1. Talk to the kids
Remind them that while there’s lots of space to play, there are some areas that are off limits, no matter what. Farms are not playgrounds and educating your kids about the areas that are off limits will help keep them safe.
2. Take a walk
They may already know this but take a walk with your children around the farm and point out the dangers, showing them the places they’re allowed to play.
- Point out the warning signs and barriers.
- Show them where water and slurry are stored.
- Remind them that all machines are off-limits.
3. Dress them right
- Give them a high-vis vest or other reflective gear.
4. Let them help safely
Of course, the kids want to help out around the farm and it’s fun to let them, but just make sure their jobs are age-appropriate and that they are always supervised.
5. Get to know the animals
Children love to be around the animals and while they aren’t ferocious, they can be unpredictable and dangerous if a child is in the wrong place at the wrong time.
- When moving cattle, make sure the children are standing away from gateways.
- Remind your children that a cow who is trying to protect her babies could get scared and try to attack. Even if an animal isn’t trying to hurt someone, just their size can hurt them if they’re in the way.
6. Secure everything
- Slurry pits and lagoons should be safely secured, and children should never be in the yard during slurry agitation or spreading.
- Keep sheep dips and water tanks covered when they’re not being used.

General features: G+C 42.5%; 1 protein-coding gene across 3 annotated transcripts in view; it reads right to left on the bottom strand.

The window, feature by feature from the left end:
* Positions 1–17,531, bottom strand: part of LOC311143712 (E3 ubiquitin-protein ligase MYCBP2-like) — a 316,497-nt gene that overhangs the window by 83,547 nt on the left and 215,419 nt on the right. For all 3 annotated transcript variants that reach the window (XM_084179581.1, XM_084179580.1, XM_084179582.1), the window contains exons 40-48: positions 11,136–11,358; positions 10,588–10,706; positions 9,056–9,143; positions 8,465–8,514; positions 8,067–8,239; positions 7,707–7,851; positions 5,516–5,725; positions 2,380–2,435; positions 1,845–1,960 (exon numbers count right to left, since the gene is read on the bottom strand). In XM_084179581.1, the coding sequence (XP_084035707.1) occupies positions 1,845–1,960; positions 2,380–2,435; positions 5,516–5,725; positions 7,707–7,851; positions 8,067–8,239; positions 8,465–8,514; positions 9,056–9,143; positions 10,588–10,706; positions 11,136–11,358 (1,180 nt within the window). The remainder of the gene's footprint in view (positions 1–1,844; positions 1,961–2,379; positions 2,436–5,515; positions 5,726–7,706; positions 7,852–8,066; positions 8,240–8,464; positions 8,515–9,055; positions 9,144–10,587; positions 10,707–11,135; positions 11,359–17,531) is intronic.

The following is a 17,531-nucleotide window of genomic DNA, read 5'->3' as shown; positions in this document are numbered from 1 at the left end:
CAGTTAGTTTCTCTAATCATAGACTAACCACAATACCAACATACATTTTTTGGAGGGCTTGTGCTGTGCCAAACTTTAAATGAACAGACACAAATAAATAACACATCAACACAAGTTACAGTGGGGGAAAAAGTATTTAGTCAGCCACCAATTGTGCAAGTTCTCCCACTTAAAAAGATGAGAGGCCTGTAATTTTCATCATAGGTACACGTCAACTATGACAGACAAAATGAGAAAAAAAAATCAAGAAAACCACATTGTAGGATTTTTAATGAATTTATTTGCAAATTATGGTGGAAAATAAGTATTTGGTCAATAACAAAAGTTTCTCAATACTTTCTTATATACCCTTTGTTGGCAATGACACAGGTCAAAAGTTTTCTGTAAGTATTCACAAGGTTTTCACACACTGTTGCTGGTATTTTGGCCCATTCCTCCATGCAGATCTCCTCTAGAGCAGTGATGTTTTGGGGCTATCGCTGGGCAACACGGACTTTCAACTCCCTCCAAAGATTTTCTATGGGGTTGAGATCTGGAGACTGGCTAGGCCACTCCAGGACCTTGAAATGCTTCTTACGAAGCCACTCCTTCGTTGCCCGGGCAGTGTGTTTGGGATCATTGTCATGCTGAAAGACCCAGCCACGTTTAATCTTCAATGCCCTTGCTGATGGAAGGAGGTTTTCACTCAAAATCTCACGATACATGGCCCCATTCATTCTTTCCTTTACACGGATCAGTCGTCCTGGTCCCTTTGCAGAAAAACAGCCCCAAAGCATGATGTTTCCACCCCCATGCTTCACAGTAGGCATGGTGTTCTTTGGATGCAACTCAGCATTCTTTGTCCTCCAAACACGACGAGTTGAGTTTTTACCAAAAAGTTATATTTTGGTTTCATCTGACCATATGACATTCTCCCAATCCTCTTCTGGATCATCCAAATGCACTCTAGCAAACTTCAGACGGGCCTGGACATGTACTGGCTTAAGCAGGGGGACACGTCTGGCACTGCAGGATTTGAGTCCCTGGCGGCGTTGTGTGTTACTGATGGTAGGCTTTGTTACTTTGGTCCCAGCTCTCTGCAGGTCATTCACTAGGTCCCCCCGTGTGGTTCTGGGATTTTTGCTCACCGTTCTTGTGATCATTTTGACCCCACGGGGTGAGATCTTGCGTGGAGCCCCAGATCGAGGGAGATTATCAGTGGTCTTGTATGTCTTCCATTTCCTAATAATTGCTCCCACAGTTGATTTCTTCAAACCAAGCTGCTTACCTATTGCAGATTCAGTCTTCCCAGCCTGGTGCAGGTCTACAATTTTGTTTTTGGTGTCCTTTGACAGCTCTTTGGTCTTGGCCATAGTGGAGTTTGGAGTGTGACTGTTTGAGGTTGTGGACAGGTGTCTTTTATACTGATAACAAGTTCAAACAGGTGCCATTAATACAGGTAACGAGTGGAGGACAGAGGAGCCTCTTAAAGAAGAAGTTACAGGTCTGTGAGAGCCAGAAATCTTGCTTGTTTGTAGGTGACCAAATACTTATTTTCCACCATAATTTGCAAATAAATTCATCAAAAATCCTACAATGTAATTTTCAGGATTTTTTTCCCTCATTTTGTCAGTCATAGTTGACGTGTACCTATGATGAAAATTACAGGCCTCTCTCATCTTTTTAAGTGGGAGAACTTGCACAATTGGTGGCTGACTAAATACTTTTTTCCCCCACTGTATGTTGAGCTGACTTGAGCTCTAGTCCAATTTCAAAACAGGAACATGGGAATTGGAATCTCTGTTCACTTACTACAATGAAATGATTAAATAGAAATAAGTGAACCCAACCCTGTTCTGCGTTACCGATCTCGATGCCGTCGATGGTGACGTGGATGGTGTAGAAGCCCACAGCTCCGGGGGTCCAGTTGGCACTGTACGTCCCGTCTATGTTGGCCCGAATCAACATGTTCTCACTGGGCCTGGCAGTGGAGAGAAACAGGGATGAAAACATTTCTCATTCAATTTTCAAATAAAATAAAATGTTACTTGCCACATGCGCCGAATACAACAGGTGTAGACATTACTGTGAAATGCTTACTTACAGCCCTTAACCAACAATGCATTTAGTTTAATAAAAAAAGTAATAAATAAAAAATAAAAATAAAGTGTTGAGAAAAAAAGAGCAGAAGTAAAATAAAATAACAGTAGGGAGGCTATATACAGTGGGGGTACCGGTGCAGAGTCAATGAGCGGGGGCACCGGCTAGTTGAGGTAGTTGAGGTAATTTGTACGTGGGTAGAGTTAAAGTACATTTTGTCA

- Do a risk assessment on the farm and look out for areas that are a drowning risk within the farmlands and the yard.
- Make sure all gates and pillars are secured and won’t fall over in case kids try to climb over the gate instead of opening it.
- Lock and secure all chemicals so they’re out of reach of children.
7. Farm machines aren’t toys
- Anyone under the age of 16 should never operate self-propelled machinery, power driven machinery with cutting, splitting, or crushing mechanisms.
- Children over 16 years-old should receive formal training before they’re allowed to operate tractors.
- Make sure keys aren’t left in the vehicle and controls are left in neutral.
- Lower any loaders to the ground and apply the hand break.
8. First aid 101
Refresh everyone’s mind on basic first aid, especially the kids. Take comfort that if they’re in a situation where someone gets hurt, they’ll know what to do. Knowing to ring 112 & 999, to put pressure on a wound could help them help others in an emergency.
9. Prevent falls
Climbing is something children love to do, but it can obviously pose a huge danger.
- Stop access to areas at height and enclosed pens.
- Store ladders flat on the ground to prevent kids from climbing.
- Supervise children who are inside the tractor cab to make sure they don’t fall from the door or the rear window.
- Remind them not to climb on bales or tyres that may look fun but aren’t secure and could easily tumble.
10. Clean those hands!
It’s more important than ever for your children to wash and scrub their hands properly.
- When they return home from playing on the farm, make sure they wash their hands as soon as they come inside and always before eating.
- Animals can also transmit diseases, so make sure children wash their hands after contact with animals, their housing or their feed.
Exploring the farm is what most young farmers love to do, so reminding them of the ways to stay safe will help them (and you!) have safe fun and peace of mind.
For more tips on smart farming, visit axa.ie/farm.